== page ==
And then there’s the ending. Frogs rain from the fucking sky. Shit gets biblical, man. Everything goes to hell, and then everything stops making sense. The cosmic joke against the cast is revealed in full force in a moment that makes minimal logical sense, but in the narrative is the only way it could really go – the crux is that more or less, weird shit happens. You have to roll with it.

I’m rambling, so I’ll wrap this up. Magnolia is not Inherent Vice. That is to say it isn’t this hipster prick’s Harry Potter. If I remove my biases from the equation, Magnolia is the best film I’ve ever seen, and probably will ever see…

Till I finally watch The Witch.

CRIMSON PEAK (2015): “not many blue troughs”

Love a bit of gothic, me. I think I reviewed Fukunaga’s Jane Eyre at some point and sang the praises, and if I haven’t well I’d wax lyrical about it here too. But I’m writing about Del Toro’s most recent masterpiece in atmospherics, Crimson Peak. So yeah, gothic. Red, blood, bigass victorian houses, fanciful linguistics and all that tosh is out in full force, nearing the cliché and closer to being a run of the mill box ticking exercise.

So. Do atmospherics at the expense of plot make a movie? Well, yes if you want a tone poem but Malick, Innaritu and the Arthouse scene is over that way. Crimson Peak has actual characters with motivations and histories as intriguing as the titular manor – cast as a veritable victorian Amityville – and a trite, melodramatic narrative to accompany it all. Yeah, I’m not calling that a negative but it might be. Simple story executed with a lot of soul and heart, with beautiful visuals. Who cares if you can see everything coming if the ride is this sumptuous?

It’s elegantly played by Jessica Chastain, a classic deranged murderer, Tom Hiddleston, the regal man caught in moral strain, and my favourite actress – Mia Wasikowska. She can do no wrong in my eyes. They all treat the script with a delicacy and intent, leaving some passages of dialogue brilliantly played precisely when they need to escalate. Mia’s reaction to her father’s corpse and Tom’s false dressing down are the particular highlights – the former is one of the most startlingly realistic realisations of death that I’ve seen, encroaching on TJ Mackey territory.

So we call it a film of greatness, with a grand setback – the ghosts in the narrative. I love me a decent game, but in contrast to the beautifully realised sets, the CGI ghosts smack of an older Resident Evil quality wise, but have amazing art design that they still fit within the twisted tale, but I can’t help but feel disappointed by their realisation.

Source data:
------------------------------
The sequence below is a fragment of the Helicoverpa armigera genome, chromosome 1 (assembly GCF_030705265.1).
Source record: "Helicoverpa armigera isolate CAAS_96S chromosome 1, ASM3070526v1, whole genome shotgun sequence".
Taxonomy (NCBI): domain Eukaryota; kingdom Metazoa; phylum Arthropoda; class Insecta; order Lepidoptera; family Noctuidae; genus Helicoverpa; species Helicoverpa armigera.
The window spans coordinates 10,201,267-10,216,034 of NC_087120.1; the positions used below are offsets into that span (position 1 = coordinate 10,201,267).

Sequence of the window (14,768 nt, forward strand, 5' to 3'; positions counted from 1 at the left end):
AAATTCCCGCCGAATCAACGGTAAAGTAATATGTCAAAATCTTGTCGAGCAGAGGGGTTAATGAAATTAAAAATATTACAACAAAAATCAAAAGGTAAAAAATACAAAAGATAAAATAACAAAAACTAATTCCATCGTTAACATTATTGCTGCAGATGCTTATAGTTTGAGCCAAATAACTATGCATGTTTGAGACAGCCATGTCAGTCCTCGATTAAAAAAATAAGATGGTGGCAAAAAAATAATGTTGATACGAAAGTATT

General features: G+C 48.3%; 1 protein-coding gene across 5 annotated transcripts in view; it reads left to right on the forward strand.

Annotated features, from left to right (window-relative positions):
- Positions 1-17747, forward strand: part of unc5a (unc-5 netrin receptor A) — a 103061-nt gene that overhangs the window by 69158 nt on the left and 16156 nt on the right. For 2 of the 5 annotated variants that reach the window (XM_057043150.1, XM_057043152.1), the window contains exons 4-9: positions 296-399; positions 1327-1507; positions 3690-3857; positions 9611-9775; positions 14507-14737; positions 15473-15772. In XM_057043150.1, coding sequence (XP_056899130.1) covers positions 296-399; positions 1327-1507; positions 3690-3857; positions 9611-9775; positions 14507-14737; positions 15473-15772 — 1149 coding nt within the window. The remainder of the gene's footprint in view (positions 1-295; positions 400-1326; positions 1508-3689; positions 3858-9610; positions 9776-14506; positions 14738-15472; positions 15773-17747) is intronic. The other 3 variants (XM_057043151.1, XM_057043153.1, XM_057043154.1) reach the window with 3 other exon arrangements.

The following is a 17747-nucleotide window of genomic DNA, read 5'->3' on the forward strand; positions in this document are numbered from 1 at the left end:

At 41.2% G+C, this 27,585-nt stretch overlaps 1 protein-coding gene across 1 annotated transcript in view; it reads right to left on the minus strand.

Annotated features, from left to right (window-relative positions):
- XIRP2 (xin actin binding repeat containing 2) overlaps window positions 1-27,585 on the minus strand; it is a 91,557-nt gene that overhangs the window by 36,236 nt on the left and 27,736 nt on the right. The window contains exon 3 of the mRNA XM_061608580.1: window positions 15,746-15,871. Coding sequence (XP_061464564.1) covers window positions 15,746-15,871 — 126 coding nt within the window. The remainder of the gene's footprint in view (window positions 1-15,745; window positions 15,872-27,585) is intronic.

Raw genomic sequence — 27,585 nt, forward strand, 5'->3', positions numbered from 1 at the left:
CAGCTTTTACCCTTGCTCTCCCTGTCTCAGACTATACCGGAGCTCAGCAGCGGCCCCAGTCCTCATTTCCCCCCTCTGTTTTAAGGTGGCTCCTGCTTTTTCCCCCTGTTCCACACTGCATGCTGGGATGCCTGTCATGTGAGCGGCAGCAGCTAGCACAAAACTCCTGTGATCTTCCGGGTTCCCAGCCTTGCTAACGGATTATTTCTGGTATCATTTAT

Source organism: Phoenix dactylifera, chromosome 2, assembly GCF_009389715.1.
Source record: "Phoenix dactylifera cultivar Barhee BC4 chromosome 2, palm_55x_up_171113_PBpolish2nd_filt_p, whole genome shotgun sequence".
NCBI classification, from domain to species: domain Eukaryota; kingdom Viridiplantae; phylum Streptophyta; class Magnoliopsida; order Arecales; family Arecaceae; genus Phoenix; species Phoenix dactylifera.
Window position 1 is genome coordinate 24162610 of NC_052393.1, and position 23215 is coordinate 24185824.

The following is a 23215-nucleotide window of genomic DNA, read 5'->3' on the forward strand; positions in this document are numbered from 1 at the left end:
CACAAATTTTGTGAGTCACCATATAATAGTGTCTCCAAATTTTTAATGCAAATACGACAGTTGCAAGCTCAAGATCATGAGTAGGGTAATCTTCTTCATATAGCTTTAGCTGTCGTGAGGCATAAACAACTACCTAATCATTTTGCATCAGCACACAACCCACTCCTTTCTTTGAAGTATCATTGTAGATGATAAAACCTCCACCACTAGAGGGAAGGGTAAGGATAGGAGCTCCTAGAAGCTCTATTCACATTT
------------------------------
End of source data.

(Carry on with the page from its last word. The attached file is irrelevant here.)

Final note: Crimson Peak > Pan’s Labyrinth. Come at me.

THE REVENANT (2015): “Hardy > DiCaprio”

Fuck Alejandro Gonzales Innaritu. The most annoying, pretentious director in Hollywood, aside from Captain Theatre Fetish Tarantino. Birdman, one of the most intriguing concepts in ages, was an overwritten and poorly directed holier than thou o marvel audience pile of crap, got him his stripes back. He rightfully lost them for Babel.

And yet… The Revenant happens. This is the best video game film I’ve ever seen. It’s camera swirls majestically throughout gorgeously recreated Frontier America, saving a frankly flat performance from Leonardo DiCaprio by sheer measure of brutal, unrelenting scenery porn. Does it really tell the story? No – it immerses you in the world being built, allowing the film to create a very intense, extraordinarily dense atmosphere around it. It’s very, very interesting stuff.

And then there’s Tom Hardy. What a man. What a legend. He gives a fantastic performance as the stir crazy Fitzpatrick, carrying a dogged malevolence and more acting talent in his gaze than DiCaprio has in his entire career, and provides an excellent antagonist for Hugh Glass to seek revenge against. I can’t understand a word of what he’s saying, but every other aspect of the performance negates that. I wish he had more screentime, honestly.

Ah yeah, that reminds me. Biggest fault going is bloat. This is a very simple revenge story, told in two and a half hours. It has pointlessly symbolic dream sequences which kill the flow and take you away from the fantastic, oppressive brutality of the frontier Jack Fisk has so intricately recreated, and it could much more easily be a slimmer film in general.

Good film, great even. Innaritu’s earned a little bit of faith from me. And I goddamn despised Birdman.